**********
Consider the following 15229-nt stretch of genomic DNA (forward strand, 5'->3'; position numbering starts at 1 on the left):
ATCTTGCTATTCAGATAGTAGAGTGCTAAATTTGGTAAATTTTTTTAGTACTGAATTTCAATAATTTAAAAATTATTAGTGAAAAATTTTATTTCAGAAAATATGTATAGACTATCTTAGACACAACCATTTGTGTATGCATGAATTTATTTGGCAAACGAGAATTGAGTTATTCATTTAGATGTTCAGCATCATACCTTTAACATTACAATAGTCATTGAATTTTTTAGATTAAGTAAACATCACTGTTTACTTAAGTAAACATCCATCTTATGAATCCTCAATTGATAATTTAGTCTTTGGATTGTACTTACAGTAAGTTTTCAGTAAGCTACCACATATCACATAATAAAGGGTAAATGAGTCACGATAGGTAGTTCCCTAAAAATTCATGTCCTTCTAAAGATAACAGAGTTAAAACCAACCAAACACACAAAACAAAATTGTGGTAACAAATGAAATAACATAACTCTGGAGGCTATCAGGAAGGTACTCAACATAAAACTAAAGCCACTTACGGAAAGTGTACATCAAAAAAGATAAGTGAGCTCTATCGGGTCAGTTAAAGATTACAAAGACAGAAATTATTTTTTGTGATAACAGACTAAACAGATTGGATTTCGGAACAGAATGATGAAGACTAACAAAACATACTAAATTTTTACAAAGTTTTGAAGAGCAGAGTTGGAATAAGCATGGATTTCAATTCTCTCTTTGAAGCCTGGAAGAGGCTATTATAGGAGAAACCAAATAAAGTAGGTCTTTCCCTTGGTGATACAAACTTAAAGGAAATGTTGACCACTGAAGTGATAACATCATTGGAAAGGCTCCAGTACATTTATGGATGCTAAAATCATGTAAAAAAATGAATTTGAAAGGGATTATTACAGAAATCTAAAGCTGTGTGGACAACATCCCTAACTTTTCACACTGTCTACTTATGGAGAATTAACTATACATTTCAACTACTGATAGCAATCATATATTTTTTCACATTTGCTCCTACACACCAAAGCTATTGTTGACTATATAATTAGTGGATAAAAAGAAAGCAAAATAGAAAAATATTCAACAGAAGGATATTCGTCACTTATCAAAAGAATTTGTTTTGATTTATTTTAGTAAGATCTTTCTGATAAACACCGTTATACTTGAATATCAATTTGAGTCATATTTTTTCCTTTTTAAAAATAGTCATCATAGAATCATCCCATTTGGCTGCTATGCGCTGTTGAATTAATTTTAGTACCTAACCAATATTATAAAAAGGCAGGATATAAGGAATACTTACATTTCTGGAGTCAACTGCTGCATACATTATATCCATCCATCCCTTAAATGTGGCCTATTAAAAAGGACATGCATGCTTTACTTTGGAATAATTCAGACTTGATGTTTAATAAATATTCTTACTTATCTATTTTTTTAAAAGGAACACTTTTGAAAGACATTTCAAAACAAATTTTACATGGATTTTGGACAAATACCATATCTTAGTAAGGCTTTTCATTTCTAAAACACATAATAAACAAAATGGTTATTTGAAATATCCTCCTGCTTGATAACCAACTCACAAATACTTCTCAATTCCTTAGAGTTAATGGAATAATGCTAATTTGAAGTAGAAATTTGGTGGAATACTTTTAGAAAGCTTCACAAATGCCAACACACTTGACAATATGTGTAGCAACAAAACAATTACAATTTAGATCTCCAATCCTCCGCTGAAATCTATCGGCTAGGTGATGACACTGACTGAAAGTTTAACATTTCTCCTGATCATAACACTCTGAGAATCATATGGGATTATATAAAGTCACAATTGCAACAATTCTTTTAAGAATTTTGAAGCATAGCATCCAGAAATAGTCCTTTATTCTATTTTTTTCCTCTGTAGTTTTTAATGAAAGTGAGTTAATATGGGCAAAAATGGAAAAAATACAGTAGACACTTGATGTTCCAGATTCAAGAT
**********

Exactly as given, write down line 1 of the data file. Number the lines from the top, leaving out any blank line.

Consider the following 15229-nt stretch of genomic DNA (forward strand, 5'->3'; position numbering starts at 1 on the left):